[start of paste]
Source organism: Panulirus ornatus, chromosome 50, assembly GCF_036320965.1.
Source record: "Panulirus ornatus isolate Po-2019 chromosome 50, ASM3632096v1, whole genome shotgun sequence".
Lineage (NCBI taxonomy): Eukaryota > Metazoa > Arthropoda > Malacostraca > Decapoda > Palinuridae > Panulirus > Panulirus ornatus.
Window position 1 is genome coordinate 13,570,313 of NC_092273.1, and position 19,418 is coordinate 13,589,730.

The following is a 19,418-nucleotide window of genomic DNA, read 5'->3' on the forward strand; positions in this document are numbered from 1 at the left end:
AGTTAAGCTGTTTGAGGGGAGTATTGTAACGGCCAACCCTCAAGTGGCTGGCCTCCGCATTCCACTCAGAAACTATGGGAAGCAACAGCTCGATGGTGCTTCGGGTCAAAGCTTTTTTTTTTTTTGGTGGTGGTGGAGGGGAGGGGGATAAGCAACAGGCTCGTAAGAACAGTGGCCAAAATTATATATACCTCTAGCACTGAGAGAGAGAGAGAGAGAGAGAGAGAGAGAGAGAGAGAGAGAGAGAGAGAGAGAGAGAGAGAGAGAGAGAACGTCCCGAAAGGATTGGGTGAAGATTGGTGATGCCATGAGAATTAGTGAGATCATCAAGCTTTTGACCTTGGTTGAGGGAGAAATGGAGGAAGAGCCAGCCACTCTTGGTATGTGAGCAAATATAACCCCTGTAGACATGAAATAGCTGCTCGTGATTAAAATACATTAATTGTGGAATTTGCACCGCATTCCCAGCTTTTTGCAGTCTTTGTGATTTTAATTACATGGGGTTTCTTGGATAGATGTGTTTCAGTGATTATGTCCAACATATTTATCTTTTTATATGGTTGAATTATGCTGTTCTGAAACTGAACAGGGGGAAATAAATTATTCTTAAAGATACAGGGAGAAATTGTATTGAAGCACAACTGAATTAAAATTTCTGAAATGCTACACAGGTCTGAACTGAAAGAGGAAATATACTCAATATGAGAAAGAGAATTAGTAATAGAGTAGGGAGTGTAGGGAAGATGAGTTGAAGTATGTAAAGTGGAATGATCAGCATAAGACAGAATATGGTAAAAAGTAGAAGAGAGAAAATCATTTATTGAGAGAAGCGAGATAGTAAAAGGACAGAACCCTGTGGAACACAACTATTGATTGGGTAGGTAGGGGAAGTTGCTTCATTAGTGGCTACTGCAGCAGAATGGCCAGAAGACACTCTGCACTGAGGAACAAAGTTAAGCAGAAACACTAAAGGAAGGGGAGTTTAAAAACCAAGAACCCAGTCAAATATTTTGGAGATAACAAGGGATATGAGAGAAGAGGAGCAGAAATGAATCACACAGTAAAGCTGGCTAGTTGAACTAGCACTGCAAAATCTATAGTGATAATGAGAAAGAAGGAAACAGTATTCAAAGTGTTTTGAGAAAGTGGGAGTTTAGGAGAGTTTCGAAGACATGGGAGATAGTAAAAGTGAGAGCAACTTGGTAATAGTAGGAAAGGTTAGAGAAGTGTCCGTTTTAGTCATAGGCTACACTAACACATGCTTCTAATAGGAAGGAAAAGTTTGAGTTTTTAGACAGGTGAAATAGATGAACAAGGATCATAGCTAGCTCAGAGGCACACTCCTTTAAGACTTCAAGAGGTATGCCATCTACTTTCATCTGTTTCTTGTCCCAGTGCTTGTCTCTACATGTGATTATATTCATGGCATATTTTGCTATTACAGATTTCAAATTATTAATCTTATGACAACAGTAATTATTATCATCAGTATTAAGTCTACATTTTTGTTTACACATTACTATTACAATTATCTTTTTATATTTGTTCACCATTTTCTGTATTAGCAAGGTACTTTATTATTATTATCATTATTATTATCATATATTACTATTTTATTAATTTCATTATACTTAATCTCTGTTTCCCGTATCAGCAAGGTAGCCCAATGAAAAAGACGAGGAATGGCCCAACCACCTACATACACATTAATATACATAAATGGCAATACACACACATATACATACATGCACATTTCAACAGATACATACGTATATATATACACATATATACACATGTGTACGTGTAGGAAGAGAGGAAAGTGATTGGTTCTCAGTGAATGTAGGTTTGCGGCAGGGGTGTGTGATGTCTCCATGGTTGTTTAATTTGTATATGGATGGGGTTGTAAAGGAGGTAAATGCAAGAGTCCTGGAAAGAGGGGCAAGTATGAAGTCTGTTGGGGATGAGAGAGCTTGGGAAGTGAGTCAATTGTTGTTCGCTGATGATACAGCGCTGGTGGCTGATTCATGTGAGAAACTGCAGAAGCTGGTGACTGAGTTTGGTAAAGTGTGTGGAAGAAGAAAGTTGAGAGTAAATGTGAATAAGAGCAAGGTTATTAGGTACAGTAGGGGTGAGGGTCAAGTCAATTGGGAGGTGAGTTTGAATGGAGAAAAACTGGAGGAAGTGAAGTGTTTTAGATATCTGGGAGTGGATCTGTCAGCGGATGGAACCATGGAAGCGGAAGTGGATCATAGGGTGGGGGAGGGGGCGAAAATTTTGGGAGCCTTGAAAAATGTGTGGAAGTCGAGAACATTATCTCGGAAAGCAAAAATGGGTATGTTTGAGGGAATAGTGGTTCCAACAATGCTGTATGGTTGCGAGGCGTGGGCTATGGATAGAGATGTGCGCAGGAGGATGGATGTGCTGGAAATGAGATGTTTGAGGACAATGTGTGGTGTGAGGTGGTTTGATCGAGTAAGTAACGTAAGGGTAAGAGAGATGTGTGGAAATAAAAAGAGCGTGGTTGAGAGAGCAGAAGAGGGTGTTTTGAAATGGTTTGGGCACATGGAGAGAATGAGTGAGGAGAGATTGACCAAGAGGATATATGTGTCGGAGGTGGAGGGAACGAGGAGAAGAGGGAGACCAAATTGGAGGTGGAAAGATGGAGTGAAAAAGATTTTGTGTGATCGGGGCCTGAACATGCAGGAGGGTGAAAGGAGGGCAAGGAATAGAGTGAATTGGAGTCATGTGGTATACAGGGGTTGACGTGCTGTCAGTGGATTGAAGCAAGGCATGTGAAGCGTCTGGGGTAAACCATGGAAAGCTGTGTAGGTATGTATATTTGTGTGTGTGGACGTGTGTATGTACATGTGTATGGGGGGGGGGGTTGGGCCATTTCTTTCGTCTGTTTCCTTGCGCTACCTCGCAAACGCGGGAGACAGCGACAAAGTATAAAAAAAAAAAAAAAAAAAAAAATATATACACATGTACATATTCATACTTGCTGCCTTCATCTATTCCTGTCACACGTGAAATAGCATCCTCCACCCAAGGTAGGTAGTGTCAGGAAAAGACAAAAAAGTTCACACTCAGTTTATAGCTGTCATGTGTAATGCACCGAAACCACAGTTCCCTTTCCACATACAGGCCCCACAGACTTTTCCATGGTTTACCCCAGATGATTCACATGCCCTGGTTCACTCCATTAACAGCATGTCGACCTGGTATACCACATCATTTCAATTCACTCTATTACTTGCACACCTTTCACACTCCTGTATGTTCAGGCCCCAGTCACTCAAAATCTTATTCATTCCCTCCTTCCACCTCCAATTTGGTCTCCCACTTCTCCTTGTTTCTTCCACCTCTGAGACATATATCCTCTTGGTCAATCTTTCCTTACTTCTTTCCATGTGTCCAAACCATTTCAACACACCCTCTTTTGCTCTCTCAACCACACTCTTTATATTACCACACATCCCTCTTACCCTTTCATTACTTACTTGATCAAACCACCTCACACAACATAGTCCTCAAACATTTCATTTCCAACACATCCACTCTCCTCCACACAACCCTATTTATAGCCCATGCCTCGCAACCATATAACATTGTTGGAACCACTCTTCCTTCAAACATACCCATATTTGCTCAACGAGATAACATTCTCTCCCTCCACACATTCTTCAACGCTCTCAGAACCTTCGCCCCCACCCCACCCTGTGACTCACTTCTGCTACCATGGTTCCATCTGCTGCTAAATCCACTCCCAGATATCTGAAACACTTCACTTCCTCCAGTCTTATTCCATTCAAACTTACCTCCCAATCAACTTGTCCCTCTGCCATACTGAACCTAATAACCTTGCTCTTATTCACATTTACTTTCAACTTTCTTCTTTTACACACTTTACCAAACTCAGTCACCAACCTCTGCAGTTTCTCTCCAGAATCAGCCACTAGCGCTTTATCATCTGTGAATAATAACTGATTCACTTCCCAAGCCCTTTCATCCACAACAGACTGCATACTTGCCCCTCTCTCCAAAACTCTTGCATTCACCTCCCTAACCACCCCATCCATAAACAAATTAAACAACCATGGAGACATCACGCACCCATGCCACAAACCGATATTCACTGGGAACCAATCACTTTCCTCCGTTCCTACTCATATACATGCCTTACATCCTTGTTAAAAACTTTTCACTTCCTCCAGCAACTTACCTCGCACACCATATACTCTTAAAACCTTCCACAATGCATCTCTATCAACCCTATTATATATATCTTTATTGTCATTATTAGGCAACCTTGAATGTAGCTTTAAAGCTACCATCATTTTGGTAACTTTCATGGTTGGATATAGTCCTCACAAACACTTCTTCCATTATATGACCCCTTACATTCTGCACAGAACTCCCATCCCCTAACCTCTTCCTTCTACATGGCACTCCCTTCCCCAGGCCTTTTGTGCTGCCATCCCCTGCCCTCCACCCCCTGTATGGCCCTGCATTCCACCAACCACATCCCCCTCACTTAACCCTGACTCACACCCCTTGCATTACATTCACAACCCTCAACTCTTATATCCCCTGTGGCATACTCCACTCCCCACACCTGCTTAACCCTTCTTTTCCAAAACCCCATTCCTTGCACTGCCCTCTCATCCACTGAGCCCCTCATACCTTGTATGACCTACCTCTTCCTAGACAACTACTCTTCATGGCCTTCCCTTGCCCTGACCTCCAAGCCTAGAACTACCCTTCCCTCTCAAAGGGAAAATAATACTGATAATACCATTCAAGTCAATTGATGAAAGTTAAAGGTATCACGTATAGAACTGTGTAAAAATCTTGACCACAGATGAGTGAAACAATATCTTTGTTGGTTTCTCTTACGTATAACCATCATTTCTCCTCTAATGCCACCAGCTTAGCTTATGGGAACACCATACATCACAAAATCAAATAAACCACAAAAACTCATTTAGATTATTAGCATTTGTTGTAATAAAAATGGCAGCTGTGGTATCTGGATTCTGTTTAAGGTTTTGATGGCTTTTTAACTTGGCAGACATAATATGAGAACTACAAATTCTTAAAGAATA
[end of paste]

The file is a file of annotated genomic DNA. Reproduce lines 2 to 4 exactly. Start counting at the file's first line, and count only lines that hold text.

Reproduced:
Source record: "Panulirus ornatus isolate Po-2019 chromosome 50, ASM3632096v1, whole genome shotgun sequence".
Lineage (NCBI taxonomy): Eukaryota > Metazoa > Arthropoda > Malacostraca > Decapoda > Palinuridae > Panulirus > Panulirus ornatus.
Window position 1 is genome coordinate 13,570,313 of NC_092273.1, and position 19,418 is coordinate 13,589,730.